It’s back to school time across America, amid unprecedented uncertainty from the COVID-19 pandemic. For Ask the Experts this month, we asked KidsPeace educators to share advice to parents on how to meet the unique challenges this year.
Back to School
By Dr. James McNealey
When we walk into our local store and see the displays of notebooks and pencils, we know that another school year is upon us. Kids and parents alike are all excited to buy new materials, new clothes and meet new people. But this is 2020, a year like no other in modern times, and districts around the world are scrambling to decide the best model for their community schools to prepare for staff and students.
This is the perfect time for parents and children to have critical conversations about this unique school year. There are some classic school rules that are critical to remember and modify to the method of instructional delivery for your school district.
HANDS (AND FEET) TO YOURSELF
With the ongoing saga of COVID-19, we have all been reminded of this rule. If children are going back to face-to-face instruction, families should have conversations about this practice. You cannot hug your friends or teachers right now. There are creative ways to greet each other and follow the 6-feet guideline. As you pass into your class, offer a simple elbow bump with your teacher. Some people greet with a “low five” where they tap one foot with the other person followed by the other foot. Your teacher may have a unique way for you to greet each other.
RAISE YOUR HAND TO SPEAK
Remember that COVID-19 is spread through the air, so just imagine what is going on in your classroom if everyone is talking at the same time. Your teacher may come up with a unique way for your voice to be heard without even talking. (Of course, this is not an issue in a digital platform; in that situation students and teachers will have to work out how students can be called upon to participate remotely in class discussions.)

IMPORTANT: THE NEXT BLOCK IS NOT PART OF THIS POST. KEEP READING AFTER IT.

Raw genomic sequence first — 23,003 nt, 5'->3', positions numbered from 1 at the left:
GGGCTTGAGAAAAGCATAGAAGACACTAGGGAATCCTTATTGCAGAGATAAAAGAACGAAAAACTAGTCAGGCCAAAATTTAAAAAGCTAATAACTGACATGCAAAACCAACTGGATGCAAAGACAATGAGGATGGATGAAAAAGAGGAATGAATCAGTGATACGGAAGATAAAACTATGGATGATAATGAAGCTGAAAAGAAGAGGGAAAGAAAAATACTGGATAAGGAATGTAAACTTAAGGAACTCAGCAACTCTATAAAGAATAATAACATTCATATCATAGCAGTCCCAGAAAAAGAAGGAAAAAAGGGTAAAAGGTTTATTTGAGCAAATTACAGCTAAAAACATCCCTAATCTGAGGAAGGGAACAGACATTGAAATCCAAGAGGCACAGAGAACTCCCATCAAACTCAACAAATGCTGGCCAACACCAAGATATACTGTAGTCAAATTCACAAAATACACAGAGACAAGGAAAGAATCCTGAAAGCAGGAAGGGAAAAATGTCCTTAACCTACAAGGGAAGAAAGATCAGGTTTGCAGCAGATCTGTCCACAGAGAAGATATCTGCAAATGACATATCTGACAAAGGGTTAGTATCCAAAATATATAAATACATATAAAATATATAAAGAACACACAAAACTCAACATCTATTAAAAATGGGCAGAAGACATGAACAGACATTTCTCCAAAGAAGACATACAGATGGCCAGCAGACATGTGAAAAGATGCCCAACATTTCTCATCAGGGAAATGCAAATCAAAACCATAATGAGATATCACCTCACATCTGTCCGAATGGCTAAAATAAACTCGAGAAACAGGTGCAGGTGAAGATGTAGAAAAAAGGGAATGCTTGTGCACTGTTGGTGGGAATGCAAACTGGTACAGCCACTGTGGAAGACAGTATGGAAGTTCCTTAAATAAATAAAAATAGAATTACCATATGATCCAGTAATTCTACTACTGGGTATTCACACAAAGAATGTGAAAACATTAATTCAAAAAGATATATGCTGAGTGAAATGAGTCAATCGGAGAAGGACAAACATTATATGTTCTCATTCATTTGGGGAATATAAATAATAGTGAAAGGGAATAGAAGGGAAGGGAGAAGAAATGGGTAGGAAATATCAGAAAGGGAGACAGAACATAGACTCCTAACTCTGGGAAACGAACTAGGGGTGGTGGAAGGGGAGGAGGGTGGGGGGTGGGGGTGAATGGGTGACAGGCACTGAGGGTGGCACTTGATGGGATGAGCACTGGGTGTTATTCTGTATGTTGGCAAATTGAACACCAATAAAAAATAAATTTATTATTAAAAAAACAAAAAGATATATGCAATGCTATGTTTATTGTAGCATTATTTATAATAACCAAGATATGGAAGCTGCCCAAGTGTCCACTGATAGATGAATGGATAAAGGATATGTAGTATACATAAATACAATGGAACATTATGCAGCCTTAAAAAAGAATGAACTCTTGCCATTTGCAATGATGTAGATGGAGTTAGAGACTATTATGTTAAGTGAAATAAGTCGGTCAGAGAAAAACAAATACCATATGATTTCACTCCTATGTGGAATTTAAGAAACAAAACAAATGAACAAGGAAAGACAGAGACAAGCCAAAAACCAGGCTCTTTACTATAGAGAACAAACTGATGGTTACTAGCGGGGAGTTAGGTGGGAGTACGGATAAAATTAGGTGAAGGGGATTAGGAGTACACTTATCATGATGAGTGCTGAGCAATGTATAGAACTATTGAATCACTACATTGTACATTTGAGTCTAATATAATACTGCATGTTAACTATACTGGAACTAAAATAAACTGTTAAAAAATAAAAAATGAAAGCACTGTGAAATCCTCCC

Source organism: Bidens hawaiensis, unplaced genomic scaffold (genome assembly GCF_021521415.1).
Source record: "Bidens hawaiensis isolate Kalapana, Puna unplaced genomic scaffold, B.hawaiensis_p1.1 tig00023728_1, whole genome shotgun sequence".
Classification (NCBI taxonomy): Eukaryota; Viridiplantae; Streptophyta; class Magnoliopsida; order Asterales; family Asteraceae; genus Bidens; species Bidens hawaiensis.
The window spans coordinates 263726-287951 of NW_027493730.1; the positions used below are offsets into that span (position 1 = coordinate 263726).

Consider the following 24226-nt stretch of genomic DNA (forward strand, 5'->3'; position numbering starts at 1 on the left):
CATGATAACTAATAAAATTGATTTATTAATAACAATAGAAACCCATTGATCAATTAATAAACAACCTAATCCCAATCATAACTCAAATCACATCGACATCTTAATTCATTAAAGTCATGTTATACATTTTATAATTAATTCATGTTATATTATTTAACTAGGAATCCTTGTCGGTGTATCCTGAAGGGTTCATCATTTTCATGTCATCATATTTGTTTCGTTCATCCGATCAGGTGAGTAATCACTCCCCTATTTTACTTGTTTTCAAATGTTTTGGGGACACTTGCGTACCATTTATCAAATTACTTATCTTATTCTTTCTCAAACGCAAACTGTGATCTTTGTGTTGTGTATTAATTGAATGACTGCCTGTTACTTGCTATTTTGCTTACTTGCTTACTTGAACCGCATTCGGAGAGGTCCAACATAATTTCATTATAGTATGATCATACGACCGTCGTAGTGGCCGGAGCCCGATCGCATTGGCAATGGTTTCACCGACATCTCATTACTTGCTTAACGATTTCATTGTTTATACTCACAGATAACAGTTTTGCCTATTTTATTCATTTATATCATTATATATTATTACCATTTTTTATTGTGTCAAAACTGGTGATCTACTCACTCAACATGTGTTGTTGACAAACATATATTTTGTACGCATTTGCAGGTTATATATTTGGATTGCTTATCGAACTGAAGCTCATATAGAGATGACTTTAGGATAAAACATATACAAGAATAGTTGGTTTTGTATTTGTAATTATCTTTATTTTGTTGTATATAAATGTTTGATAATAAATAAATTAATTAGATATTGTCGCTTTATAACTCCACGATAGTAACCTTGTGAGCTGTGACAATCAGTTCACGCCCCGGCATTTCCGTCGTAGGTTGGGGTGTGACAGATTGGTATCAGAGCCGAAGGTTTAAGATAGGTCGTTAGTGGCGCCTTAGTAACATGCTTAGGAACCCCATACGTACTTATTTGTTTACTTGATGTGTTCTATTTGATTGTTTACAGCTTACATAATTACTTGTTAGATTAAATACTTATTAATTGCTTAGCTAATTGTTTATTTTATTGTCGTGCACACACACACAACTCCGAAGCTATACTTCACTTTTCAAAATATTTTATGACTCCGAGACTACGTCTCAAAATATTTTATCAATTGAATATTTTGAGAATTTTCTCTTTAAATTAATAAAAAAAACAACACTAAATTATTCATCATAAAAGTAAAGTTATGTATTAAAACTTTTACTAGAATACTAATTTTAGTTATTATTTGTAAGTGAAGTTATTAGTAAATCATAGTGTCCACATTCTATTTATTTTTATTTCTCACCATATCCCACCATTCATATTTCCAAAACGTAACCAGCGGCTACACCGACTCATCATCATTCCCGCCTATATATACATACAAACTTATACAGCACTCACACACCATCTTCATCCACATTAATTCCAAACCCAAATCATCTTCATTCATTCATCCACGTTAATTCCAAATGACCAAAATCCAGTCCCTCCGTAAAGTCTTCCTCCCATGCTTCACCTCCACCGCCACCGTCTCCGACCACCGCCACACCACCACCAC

KEEP YOUR BELONGINGS TO YOURSELF
You cannot trade lunches or listen to the latest hit on someone’s earbud at this time. You may want to loan a pencil to a friend that just broke theirs or ask a friend for some extra paper for your assignment. The best way for us to stay safe is to use the materials you brought from home. Your teacher may have extras for anyone that may have forgotten something.
If you are involved in distance learning, try to make the school environment a special place just for school. Some Dads have donated their “man cave” and Moms have donated their “she shed” as the remote classroom. Remember to set a time for breaks and to unwind. I know of one group of parents that have bonded together to make each one of their homes the “schoolhouse” for the day. They all take their kids to that one house so that they can have social interaction while learning. Each of the five families sacrificed a day for someone to be home with the kids during digital learning.
When we finally take charge of this virus, there may be some new and better ways to educate our children. Make sure that kids are a part of the decision-making process so that they will fully buy into whatever your family decides is best for you.
And remember that we are all in this together.